From December 21st to the 23rd, just days before Christmas, the Ashe Cultural Center will play host to the first annual Black Film Festival of New Orleans.
Animated short film Ian: A Moving Story tells the tale of Ian, a child with a disability who just wants to play, but is hampered at a few turns by bullies.
Whether you’re looking for something to do, places to eat, or something to enjoy while staying in, we’re pretty sure there’s something here for everyone.
Sometimes, you just want to turn off all of the politics and tune in to a good movie. If you’re in the mood to stay in this weekend – or any other day, but especially on the weekend – this writer suggests seeking out a Netflix watch. To that end, I have for all a […]
If there is one thing made clear in the latest film from Yorgos Lanthimos, the delectable period piece known as The Favourite, it’s that President Trump is, most certainly, a Queen Anne. The movie covers the end of an early 1700’s conflict between England and France, focused on the court of the Queen, where power […]
Old Hollywood Gatekeeper via New Hollywood Stardom Peter Bogdanovich – filmmaker, historian, Orson Welles confidant, etc – makes the most of an exceptional 2018 (which saw the completion and release of The Other Side of the Wind by Netflix) with his film essay ode to silent movie clown and cinema master-worker Buster Keaton, in The […]
In what was a violation of MPAA – the group that determines movie ratings for America – rules, theaters across the country screened a director’s unrated cut for provocateur auteur Lars Von Trier’s The House That Jack Built.
Last month, the New Orleans Film Festival highlighted Chained for Life, an independent feature about filmmaking that turns the ableist and faux-progressive notions and acts upside down. After reviewing the movie, I was inspired to contact the filmmaker Aaron Schimberg and lead actor Adam Pearson, to see what they had to say about their film, their experiences, the industry, and how much farther we need to go.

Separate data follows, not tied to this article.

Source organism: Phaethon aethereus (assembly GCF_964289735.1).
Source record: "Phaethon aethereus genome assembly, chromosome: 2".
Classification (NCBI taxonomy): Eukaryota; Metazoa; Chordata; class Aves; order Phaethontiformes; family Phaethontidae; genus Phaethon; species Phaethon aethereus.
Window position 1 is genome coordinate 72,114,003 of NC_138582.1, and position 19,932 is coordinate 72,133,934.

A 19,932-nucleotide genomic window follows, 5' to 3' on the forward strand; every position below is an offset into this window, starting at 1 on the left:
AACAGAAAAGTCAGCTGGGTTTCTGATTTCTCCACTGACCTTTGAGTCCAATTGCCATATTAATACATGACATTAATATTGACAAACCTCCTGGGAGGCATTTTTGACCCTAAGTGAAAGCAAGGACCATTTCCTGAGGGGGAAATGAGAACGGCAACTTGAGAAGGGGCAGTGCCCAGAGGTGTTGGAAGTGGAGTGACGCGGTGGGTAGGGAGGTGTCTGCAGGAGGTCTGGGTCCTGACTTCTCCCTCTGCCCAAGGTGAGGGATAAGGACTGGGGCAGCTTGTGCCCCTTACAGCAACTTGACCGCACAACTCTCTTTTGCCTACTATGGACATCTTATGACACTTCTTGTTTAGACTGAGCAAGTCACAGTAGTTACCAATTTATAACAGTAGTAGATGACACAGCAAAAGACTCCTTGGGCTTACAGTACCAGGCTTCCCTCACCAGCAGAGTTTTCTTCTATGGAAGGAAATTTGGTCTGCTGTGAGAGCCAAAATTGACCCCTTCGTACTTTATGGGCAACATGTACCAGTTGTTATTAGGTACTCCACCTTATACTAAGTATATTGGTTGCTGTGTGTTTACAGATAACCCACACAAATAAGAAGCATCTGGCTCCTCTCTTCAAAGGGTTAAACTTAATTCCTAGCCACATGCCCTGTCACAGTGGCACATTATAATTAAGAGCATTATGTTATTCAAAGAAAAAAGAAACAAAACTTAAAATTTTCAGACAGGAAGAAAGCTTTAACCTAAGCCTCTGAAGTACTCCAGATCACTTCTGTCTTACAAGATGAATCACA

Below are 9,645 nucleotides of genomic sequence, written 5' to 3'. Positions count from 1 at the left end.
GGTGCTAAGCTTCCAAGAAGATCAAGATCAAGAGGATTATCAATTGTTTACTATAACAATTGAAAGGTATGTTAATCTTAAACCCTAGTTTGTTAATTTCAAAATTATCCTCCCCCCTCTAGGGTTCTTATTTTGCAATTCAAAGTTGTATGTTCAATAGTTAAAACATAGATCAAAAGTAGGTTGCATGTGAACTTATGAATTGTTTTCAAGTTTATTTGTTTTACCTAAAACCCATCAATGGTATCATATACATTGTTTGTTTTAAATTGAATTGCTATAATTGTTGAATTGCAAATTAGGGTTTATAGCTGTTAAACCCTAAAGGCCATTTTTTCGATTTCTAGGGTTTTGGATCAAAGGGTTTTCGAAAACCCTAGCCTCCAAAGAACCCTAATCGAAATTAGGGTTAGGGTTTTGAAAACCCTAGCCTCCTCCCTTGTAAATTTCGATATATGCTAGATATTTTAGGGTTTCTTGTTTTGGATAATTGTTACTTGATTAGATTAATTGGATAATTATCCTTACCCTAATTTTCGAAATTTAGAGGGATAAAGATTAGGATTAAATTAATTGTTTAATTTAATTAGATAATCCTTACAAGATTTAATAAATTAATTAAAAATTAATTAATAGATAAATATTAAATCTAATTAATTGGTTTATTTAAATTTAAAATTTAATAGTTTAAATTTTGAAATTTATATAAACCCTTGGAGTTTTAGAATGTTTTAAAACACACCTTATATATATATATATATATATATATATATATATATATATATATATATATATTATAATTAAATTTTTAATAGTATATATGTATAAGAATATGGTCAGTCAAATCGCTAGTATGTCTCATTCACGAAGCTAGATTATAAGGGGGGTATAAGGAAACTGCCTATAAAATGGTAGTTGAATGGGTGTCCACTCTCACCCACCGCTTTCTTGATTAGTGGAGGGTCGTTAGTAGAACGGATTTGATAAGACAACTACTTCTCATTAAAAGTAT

Cane River was screened once or twice before director Horace Jenkins’ death, which in turn threw the possibility of distribution into a quagmire. For decades, it sat unnoticed by most and remembered by a few, until a breakthrough came about that allowed restoration and archive experts IndieCollect to clean it up and establish a New Orleans Film Festival screening this year.
Leilah Weinraub’s documentary Shakedown, about a famous and near-legendary underground L.A. Black Lesbian Strip Club/Troupe from the early 2000s, features many a scantily clad shot of women performing erotic and beyond suggestive dances. These moments, shot under shadows and neon lights, with digital video grain adding to the “past our bedtime” feel, may bare almost […]
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